Marvelous Macarons: Trend/Treat/Treasure

strawberry macarons

The it-dessert of the moment?

A delectable, crispy, colorful cookie with a gooey melt-in-your-mouth center known as the macaron (MAC-A-RON, or, if you secretly wish you were French:MAC-A-HRAWH). These guys are getting so popular, that even Starbucks is going to start selling them (although, after you’ve read this post and become a veritable macaron snob, you may want to avoid the crumbly Starbucks imitations).

While the spelling is similar to macaroon (those yummy coconut doodads you probably munched on as a kid), they couldn’t look and taste more different. Macarons come in a variety of colors and flavors – but the one thing they have in common is that they all look too good to eat.

That is, of course, until you actually try one, and then any self-control you have will swiftly go away. If you’ve had one bite, you’ll certainly want to get your paws on more – so here are our suggestions for ways you can satisfy those macaron cravings.


While you certainly could seek out macarons in every patisserie you come across, it’s surprisingly difficult if you don’t live in Paris. Of course, for the brave, there’s always the option of making them yourself.

We know, scary. These little guys look about as simple to construct as a model yacht. And, to be honest, baking macarons is not like baking brownies (where you can follow any recipe and have yummy chocolate goodness in no time).

For some help along the way,we recommend the blogs of David Lebovitz, Tartelette, and Serious Eats for tips on perfecting your technique (which you’ll definitely need to create these delicate cookies), inspirational recipes, and some serious, mouth-watering food porn.


macaron booksIf you want to take a lesson from the macaron masters, I’m afraid you’re going to have to brush up on your francais.

Pierre Hermé, generally considered the leading expert on the macaron, is the author of the aptly titled: Macaron (€29, approximately $40 on Amazon France). His book is the one you want if you’re serious about your macaron making. You could also check out Un Amour de Macaron (A Love of Macarons – €36, approximately $52 on Amazon France) by Stephane Glacier.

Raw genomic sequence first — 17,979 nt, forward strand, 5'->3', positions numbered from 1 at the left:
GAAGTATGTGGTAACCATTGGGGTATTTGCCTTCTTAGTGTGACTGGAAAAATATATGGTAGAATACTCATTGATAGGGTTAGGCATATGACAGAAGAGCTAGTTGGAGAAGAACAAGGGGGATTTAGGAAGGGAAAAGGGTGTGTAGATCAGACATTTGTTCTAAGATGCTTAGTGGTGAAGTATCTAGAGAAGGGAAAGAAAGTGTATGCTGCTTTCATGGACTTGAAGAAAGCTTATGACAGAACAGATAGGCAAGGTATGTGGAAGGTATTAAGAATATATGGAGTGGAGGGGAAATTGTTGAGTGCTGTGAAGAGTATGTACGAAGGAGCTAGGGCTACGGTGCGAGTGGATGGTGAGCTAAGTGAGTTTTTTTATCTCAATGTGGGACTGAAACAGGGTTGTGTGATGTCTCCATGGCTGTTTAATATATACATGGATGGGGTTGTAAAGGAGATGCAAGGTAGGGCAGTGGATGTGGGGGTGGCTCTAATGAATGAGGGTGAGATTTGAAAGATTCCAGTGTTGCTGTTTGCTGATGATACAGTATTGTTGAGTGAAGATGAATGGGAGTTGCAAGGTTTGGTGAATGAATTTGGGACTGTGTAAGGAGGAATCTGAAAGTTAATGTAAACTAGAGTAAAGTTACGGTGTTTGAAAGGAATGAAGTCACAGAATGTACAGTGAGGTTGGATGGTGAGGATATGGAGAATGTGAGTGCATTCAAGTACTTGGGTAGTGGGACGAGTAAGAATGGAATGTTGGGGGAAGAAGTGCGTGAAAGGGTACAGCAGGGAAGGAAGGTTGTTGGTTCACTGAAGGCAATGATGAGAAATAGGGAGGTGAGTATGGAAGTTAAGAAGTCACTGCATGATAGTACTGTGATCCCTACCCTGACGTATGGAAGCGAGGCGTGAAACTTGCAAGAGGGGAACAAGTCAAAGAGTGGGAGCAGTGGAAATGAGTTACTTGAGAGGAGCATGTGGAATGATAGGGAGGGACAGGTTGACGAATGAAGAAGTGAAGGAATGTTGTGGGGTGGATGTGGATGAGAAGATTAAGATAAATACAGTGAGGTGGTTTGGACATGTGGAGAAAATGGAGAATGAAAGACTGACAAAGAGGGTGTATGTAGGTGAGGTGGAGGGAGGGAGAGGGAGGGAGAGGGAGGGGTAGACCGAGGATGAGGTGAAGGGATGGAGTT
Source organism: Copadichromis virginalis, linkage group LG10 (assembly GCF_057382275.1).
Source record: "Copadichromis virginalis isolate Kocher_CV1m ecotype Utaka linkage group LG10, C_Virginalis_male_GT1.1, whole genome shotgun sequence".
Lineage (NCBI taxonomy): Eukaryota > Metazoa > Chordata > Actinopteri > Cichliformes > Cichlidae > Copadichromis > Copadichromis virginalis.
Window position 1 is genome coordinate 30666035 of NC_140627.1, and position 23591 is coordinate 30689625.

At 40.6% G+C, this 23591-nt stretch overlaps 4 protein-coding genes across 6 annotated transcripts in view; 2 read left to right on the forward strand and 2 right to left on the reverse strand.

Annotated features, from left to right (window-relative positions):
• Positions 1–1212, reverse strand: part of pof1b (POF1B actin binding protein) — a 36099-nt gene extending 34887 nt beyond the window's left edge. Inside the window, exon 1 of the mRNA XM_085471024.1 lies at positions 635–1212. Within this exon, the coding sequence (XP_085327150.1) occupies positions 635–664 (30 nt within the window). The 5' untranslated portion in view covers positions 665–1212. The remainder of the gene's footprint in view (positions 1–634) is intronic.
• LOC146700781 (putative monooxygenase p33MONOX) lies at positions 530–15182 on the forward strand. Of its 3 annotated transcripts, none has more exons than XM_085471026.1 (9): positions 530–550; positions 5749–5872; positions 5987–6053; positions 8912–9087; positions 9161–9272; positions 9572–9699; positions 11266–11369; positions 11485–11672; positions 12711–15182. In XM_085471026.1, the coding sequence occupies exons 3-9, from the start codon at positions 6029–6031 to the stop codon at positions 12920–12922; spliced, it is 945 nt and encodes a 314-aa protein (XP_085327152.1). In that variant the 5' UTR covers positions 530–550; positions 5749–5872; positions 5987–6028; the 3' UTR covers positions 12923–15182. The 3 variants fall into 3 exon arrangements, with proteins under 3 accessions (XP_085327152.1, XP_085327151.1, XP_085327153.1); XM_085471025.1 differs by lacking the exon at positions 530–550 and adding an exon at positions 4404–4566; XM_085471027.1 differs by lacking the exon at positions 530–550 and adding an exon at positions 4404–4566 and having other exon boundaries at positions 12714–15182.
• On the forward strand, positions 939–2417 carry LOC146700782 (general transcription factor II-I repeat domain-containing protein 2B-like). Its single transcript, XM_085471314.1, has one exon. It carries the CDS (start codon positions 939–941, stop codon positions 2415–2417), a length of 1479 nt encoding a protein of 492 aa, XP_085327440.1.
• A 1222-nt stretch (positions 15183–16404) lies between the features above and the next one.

Of course, if your French never progressed beyond the level of “Quoi?” there’s  I Heart Macarons by Hisako Ogita – the newest entry into the world of macarons cookbooks and the hottest little pastry book on the market. Oh, and even better? It’s under $11.


la maison du chocolatFor the culinary disinclined, it’s probably best to leave these ambitious pastries to the professionals. You’ll have to spend a fair chunk of change, but the return will be oh so delightful.

Outside of Paris or Tokyo, the best place to pick up a Macaron is New York City – but only at La Maison du Chocolat. Feel free to stock up while you’re there – but make sure you don’t wait too long to eat them. These cookies are meant to be savored when they’re fresh.

Of course, if you’re shopping at La Maison du Chocolat, chances are you wouldn’t be able to wait even if you wanted to.

TORTURE: When Only An Original Will Do

Finally, let’s say the blogs and cookbooks weren’t enough: you tried and ended up with a baking sheet of goop (not the trendy Gwyneth kind). La Maison du Chocolat sounds delicious, but a blizzard snows all over your hopes of making it to the city. And you’re an unabashed French dessert lover who likes your macarons Parisian, or Blair Waldorf. You’re on your own for getting your goodies from the City of Lights to your doorstep – none of the shops deliver to the US. But barring a Chuck Bass in your life, FedEx International will usually do the trick (pickup before 2pm will have them at your doorstep the next day).

Name dropped on Gossip Girl as Blair’s favorite, Ladurée offers the basics – chocolate, vanilla, coffee – as well as a number of seasonal flavors. And they’ve got a hypnotizing series of macarons that dance across your screen at their dedicated macaron page. For a shop with a lower profile, Dalloyau got their start in 1682 and have had a retail presence in Paris since 1802. Though there’s not a lot of diversion from the chocolate, vanilla, pistachio and raspberry flavors common in France, we can vouch from first-hand tasting that there’s a good reason why they’ve lasted as long as they have.

Pierre Herme Chocolat au Macaron and Black Truffle Macarons

Pierre Herme Chocolat au Macaron and Black Truffle Macarons

But for the type of treat that would make you seriously consider flying these little lovelies in, there’s the aforementioned Pierre Hermé’s macarons. The website is a bit of a challenge to navigate – the British flag at the top only translates a portion of the site (thus proving it is indeed French), but images from the product catalog will tempt you regardless of language. There’s a savory macaron that mixes a chestnut biscuit outer, with a mascarpone black truffle center, and enough chocolate/macaron mashups to secure Herme’s place as master of the modern macaron.

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